THE BUZZ 3: Preventing Prevention

By on January 31, 2017

Lawmakers argue that funding for substance abuse and suicide prevention organization is expendable.

Prevention Management Organization of Wyoming

JACKSON HOLE, WY – A good swift kick—that’s what Rep. Tom Walters-R, Casper, said the leading prevention organization in the state needs, in the form of a 40-percent budget cut.

At issue is funding for Prevention Management Organization of Wyoming (PMO-Wyoming), a five-year-old nonprofit that manages and supports substance abuse and suicide prevention in all 23 Wyoming counties.

“The program has not improved one single bit,” Walters told his colleagues during the January 20 meeting of the Joint Appropriations Committee.

What the numbers indicate

While suicide numbers are trending upward nationally—according to the Centers for Disease Control and Prevention, from 1999 to 2014, the suicide rate in the US increased 24 percent—Wyoming’s suicide rates have remained static over the last 15 years.

Though the state’s suicide rate is almost double the national average, the fact that Wyoming’s rates haven’t increased means prevention efforts are working, said Keith Hotle, chief executive officer of PMO-Wyoming.

“When looking at the number of people trained in suicide prevention over the past five years—almost 45,000—and the percentage of those trained who are using the skills they have learned to help people in crisis—44 percent—it is clear that our coordinated statewide efforts to stem the tide of suicides are having an impact,” he said.

Hotle said these results have gotten the attention of other states, and that Wyoming’s approach to suicide prevention is considered “the gold standard” in the nation.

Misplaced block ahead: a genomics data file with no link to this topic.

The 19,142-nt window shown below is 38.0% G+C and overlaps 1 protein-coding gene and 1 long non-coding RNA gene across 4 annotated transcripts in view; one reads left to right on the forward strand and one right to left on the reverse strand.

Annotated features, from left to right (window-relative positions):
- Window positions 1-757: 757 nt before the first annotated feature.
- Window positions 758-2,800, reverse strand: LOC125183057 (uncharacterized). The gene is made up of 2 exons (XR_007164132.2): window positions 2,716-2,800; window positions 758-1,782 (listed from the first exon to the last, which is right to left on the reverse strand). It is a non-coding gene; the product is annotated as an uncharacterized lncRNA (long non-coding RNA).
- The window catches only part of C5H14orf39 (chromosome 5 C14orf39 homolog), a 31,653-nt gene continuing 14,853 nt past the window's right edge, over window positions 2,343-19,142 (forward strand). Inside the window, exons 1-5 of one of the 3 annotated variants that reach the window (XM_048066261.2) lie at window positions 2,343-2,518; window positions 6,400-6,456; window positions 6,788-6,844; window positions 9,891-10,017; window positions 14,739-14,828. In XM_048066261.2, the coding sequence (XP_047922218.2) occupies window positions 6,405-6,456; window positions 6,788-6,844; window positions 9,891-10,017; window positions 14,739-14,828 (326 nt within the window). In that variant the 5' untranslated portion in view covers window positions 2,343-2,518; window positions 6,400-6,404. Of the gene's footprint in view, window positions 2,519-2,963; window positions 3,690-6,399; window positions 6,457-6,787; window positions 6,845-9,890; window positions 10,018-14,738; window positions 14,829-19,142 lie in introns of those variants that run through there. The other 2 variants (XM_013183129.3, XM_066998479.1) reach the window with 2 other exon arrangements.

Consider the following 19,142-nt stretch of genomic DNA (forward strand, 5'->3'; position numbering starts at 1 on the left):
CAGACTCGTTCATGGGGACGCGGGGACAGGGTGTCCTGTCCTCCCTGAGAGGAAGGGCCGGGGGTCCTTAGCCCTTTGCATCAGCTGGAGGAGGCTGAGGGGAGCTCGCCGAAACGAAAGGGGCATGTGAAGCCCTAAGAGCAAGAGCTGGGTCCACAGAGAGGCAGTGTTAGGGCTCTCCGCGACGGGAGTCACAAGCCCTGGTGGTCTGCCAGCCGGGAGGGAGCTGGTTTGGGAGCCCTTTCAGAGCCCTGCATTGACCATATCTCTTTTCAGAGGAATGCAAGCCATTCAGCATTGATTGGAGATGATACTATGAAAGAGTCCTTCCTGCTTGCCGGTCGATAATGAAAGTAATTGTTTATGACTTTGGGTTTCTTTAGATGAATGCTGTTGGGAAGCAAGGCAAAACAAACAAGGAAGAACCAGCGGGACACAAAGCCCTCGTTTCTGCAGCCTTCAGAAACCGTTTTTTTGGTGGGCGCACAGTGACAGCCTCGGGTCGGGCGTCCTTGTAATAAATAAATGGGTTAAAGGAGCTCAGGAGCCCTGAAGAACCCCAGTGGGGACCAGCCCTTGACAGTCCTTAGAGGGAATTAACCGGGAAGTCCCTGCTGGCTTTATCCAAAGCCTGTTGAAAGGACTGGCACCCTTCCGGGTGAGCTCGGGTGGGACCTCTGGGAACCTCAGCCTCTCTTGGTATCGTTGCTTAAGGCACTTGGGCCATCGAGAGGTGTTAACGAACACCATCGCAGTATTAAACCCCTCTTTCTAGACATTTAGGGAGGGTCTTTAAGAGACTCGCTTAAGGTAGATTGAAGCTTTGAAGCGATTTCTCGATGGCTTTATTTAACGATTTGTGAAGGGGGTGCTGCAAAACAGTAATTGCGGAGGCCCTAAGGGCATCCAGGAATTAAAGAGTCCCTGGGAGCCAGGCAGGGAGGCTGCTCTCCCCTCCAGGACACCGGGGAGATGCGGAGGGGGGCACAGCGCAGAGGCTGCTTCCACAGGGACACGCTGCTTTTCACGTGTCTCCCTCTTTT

“What we’ve accomplished in Wyoming in suicide prevention has never been done before in any other state.”

PMO-Wyoming has also had results in other prevention areas. Youth 30-day smoking rates have declined from 22 percent in 2009 to 15.7 percent in 2015. Adult smoking rates dropped from 23 percent in 2011 to 19 percent in 2015. Meanwhile youth binge drinking plummeted from 28 percent in 2008 to 19.5 percent in 2014.

Strides in the valley

PMO-Teton County is a young organization. It got its start in January 2015 with a staff of two community prevention specialists. In 24 short months, the organization has trained more than 400 people in the county in suicide prevention strategies, and has distributed more than 5,000 gunlocks, which are thought to prevent suicide in homes with firearms.

The dramatic success with gunlock distribution highlights the impact of the small-but-mighty organization and what’s at stake if its budget is halved. Not only has the program distributed an amount of gun locks equal to nearly one-fifth of Teton County’s population, it has engaged community organizations and local retailers in becoming advocates for gun violence reduction, from Teton County Library to Parks and Recreation and retailers such as the Boot Barn.

“It gets us out in the community,” said Matt Stech, PMO-Teton County community prevention specialist. “It gives different people a sense of ownership. They are advocates for gun safety.”

Gunlocks are one of a number of “means reduction” strategies recommended to reduce suicide rates. According to the Harvard School of Public Health’s Means Matter Campaign, when lethal means are made less available or less deadly, suicide rates by that method decline, and frequently suicide rates overall decline. While firearm owners are not more suicidal than non-firearm owners, their suicide attempts are more likely to be fatal because of a gun’s lethality.